• Is it Aluminum? 2016 Ford F-450 dually caught in the wild [Spied]


    2016 ford f-350 f-450 spied prototype
    (provided by mrtruck.com)

    Ford has already upgraded their Power Stroke turbo-diesel motor for the 2015 model year, while they kept the same body.  Now, we have detailed pictures of the next generation 2016 Ford F-450 dually.  It’s obvious that Ford is careful to hide the new exterior and interior styling.
    2016_ford_f-350_dually_rear_spied

    The 10-lugs wheels point to the new F-450 model.  This truck has enough cladding and wrapping to cover a basketball court.  The vertically stacked headlights look to be poking out behind the mesh.  The grille is truly massive.  It’s tall and wide.  The entire truck appears slightly taller than the current model.  Could the next Super Duty carry an all-aluminum body, same as the 2015 F-150?

    2016_ford_f-350_dually_spied

    Check out the body panels over the dual rear wheels.  That structure appears temporary.  Perhaps Ford is working on a fully integrated bed panel, similar to Ram HD?

    Watch the 2015 Ford F-350 Super Duty with the new 6.7L Power Stroke debut at the 2013 Texas State Fair.


    Andre Smirnov
    Andre Smirnov
    Andre Smirnov is an Automotive Enthusiast, Producer, Reviewer, Videographer, Writer, Software Engineer, Husband, Father, and Friend.

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    11 thoughts on “Is it Aluminum? 2016 Ford F-450 dually caught in the wild [Spied]

    1. Ford is showing some real leadership with their drivetrains and aluminum bodies,Chrysler has made big strides as well (8 speeds,air suspension,1/2 ton diesel) with GM a shadow of its former self. Its plethora of middle managers spending their time covering their butts from ignition switch fallout instead of coming up with innovative engineering. Mary Barra must be wondering what the hell she took on although I’m sure she’ll laugh all the way to the bank.

      1. im a chevy guy but i have been disappointing with chevy lately. i see ram is constantly updating their trucks every model year. 2013 they added an air suspension and 8 speed transmission, 2014 they add a diesel in a halfton, and 2015 they are rumored to be doing another refresh. ford hasnt done many big things either though. aluminum body was pretty much all ford really did. for the ram hd in 2013 they updated the cummins got a new tranny and new frame and for 2014 the ram hd got a coil rear suspension and airbags. but all chevy did in 2015 was a new body and interior. for 2014 it was a big jump for chevy but it still lags behind ram.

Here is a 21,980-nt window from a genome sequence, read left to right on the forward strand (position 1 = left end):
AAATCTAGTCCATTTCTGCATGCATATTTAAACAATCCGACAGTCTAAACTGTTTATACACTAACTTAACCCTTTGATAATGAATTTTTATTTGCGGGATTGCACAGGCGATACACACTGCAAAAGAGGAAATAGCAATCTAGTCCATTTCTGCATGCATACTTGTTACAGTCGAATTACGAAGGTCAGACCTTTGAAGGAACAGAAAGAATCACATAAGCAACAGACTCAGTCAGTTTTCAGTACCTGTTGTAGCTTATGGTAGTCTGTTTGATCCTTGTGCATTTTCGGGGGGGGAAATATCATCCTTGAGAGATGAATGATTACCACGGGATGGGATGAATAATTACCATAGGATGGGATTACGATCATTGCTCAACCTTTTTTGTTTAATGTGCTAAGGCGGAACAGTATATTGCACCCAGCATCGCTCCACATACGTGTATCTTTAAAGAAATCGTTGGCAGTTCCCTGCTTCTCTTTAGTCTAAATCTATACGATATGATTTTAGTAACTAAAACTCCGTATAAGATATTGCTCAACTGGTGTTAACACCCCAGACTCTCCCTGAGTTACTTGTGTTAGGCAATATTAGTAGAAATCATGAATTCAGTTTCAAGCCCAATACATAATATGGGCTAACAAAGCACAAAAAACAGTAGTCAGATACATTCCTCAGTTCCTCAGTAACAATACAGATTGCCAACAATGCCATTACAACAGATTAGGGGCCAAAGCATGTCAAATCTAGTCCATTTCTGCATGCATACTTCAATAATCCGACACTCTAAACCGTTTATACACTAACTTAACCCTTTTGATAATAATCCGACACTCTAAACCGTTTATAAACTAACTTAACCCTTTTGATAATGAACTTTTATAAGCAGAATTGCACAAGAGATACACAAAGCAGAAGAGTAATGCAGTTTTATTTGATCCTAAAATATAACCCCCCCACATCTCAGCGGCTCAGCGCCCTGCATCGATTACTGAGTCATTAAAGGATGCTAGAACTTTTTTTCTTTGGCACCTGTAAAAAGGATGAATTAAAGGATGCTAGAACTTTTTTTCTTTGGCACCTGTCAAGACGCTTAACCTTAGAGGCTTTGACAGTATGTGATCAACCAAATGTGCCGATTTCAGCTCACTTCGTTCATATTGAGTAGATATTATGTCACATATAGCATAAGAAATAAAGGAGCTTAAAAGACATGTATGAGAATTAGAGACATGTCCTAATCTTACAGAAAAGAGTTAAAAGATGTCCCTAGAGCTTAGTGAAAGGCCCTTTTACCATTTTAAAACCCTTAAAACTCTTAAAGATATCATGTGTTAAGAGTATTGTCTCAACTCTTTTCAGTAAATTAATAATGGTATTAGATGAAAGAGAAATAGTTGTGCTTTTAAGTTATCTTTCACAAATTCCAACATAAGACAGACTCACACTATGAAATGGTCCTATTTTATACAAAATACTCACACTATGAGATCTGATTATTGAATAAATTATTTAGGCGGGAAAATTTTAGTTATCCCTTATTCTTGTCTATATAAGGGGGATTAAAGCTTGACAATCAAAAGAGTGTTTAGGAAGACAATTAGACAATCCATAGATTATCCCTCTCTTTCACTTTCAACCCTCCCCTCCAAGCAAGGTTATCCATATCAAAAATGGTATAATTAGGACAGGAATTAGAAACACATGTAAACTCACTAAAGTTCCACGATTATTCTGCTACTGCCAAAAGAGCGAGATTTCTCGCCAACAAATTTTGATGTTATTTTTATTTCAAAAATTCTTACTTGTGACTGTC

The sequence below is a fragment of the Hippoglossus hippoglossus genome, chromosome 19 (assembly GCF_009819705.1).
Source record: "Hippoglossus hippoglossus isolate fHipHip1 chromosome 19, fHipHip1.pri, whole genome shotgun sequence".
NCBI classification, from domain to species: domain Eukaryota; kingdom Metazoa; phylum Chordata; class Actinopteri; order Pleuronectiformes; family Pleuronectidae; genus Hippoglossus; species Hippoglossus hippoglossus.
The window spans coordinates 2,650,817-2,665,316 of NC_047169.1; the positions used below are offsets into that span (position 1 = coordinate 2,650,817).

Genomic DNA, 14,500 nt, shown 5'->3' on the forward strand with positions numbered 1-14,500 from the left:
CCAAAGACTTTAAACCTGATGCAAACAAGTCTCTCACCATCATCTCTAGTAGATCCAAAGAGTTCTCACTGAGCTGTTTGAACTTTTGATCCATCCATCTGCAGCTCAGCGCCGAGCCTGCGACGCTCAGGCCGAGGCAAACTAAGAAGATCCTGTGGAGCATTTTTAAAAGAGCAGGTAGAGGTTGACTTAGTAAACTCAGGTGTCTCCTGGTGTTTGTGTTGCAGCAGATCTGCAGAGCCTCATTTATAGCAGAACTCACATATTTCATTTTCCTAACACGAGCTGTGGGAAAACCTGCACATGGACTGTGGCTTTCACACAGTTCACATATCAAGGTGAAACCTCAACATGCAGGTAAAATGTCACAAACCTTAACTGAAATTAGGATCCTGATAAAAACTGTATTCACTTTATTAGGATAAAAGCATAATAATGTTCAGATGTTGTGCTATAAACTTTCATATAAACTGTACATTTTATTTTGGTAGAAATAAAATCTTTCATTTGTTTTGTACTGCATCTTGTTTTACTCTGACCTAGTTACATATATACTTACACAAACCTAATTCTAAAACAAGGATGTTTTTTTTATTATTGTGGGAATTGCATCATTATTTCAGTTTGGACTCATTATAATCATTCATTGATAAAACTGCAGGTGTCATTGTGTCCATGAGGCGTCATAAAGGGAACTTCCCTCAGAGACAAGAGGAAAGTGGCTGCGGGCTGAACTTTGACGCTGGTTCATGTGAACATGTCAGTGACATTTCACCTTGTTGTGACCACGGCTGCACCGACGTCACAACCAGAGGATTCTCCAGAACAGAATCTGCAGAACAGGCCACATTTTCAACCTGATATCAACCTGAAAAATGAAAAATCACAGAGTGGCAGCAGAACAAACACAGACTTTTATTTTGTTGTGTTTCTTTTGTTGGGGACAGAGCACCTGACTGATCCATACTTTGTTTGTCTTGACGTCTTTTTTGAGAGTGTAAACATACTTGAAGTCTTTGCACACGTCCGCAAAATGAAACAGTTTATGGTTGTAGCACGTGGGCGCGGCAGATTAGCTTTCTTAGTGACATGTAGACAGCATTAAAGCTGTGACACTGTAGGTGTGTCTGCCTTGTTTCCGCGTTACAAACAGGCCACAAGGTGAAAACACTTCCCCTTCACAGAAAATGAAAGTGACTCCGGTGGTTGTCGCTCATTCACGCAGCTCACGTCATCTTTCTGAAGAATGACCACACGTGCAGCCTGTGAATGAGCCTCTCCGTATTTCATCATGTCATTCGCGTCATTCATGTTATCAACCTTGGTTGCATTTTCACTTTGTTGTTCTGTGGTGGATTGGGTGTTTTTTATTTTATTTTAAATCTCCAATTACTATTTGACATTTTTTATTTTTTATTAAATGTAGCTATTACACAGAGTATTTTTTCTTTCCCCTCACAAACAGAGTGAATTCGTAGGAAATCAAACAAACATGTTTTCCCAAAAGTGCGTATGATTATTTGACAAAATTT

2. Ford is way over due updating their Super Duty trucks. And their engines have been lagging GM’s Duramax the last three years in towing. Just read the towing comparisons that have been taken place and you would see that the Ford finished a distant second. Gm has a new Diesel coming out in 2016 because now it will be their turn to offer something new and better. I hope GM comes out with a 4500 and 5500 along with a new gas engine for their HD pickups.

    3. If it is aluminum, there’ll be clear trade-off for the reduced weight. Insurance companies have already revealed the aluminum F150 will now be insured at the highest rate due to collision repair costs. They’ve stated the surcharge will also be due to the fact that currently only 10% of body repair facilities are certified to repair aluminum body structures- that wipes out any fuel savings from the reduced weight!

    4. That’s not true. The insurance cost was just a rumor. F-series are already cheaper to insure and any increase in repair cost won’t be noticeable because only a small portion of insurance is based on collision repair. Also, the next gen F-150 will be quicker to repair because of the way the parts can be removed piece by piece on the new design. So even if it costs more in parts they will have less in labor. The real answer is insurance and repair costs will be competitive with the old and the 2015 will be a game changer.

    5. Not necessarily. What sounds good doesn’t mean it’ll turn out that way in the real world. We’ll see in time, but when the insurance companies warn about higher rates I tend to believe them.

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